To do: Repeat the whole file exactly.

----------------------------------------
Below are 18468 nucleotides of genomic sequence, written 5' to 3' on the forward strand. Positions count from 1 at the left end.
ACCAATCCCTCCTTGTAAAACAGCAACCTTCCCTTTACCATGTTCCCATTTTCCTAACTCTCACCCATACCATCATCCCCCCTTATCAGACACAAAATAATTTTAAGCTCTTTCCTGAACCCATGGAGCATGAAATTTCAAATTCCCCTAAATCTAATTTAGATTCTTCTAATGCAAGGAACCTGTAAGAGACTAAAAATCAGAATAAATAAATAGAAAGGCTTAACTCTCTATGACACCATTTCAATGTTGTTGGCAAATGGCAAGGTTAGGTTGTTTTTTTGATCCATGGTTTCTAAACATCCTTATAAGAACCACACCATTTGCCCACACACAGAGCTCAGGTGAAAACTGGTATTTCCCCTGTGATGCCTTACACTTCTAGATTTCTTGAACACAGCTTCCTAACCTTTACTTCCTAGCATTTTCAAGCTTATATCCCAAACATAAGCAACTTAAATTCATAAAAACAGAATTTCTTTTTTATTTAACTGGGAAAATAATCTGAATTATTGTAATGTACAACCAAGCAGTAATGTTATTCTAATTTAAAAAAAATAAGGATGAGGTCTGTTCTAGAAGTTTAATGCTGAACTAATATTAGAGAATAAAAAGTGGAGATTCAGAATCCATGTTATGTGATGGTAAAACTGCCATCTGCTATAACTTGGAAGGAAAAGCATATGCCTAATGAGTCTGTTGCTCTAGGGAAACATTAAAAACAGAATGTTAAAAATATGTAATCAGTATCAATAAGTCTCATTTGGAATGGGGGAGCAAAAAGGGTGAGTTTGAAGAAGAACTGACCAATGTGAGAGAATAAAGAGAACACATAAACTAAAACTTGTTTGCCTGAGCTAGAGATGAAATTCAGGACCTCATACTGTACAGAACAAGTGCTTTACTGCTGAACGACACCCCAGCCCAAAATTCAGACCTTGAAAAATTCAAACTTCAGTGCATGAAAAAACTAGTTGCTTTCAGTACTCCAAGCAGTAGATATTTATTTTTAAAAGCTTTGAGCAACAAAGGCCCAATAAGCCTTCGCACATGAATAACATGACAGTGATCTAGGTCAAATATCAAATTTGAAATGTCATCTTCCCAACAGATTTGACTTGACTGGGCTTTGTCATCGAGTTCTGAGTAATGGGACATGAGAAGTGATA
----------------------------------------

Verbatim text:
Below are 18468 nucleotides of genomic sequence, written 5' to 3' on the forward strand. Positions count from 1 at the left end.
ACCAATCCCTCCTTGTAAAACAGCAACCTTCCCTTTACCATGTTCCCATTTTCCTAACTCTCACCCATACCATCATCCCCCCTTATCAGACACAAAATAATTTTAAGCTCTTTCCTGAACCCATGGAGCATGAAATTTCAAATTCCCCTAAATCTAATTTAGATTCTTCTAATGCAAGGAACCTGTAAGAGACTAAAAATCAGAATAAATAAATAGAAAGGCTTAACTCTCTATGACACCATTTCAATGTTGTTGGCAAATGGCAAGGTTAGGTTGTTTTTTTGATCCATGGTTTCTAAACATCCTTATAAGAACCACACCATTTGCCCACACACAGAGCTCAGGTGAAAACTGGTATTTCCCCTGTGATGCCTTACACTTCTAGATTTCTTGAACACAGCTTCCTAACCTTTACTTCCTAGCATTTTCAAGCTTATATCCCAAACATAAGCAACTTAAATTCATAAAAACAGAATTTCTTTTTTATTTAACTGGGAAAATAATCTGAATTATTGTAATGTACAACCAAGCAGTAATGTTATTCTAATTTAAAAAAAATAAGGATGAGGTCTGTTCTAGAAGTTTAATGCTGAACTAATATTAGAGAATAAAAAGTGGAGATTCAGAATCCATGTTATGTGATGGTAAAACTGCCATCTGCTATAACTTGGAAGGAAAAGCATATGCCTAATGAGTCTGTTGCTCTAGGGAAACATTAAAAACAGAATGTTAAAAATATGTAATCAGTATCAATAAGTCTCATTTGGAATGGGGGAGCAAAAAGGGTGAGTTTGAAGAAGAACTGACCAATGTGAGAGAATAAAGAGAACACATAAACTAAAACTTGTTTGCCTGAGCTAGAGATGAAATTCAGGACCTCATACTGTACAGAACAAGTGCTTTACTGCTGAACGACACCCCAGCCCAAAATTCAGACCTTGAAAAATTCAAACTTCAGTGCATGAAAAAACTAGTTGCTTTCAGTACTCCAAGCAGTAGATATTTATTTTTAAAAGCTTTGAGCAACAAAGGCCCAATAAGCCTTCGCACATGAATAACATGACAGTGATCTAGGTCAAATATCAAATTTGAAATGTCATCTTCCCAACAGATTTGACTTGACTGGGCTTTGTCATCGAGTTCTGAGTAATGGGACATGAGAAGTGATA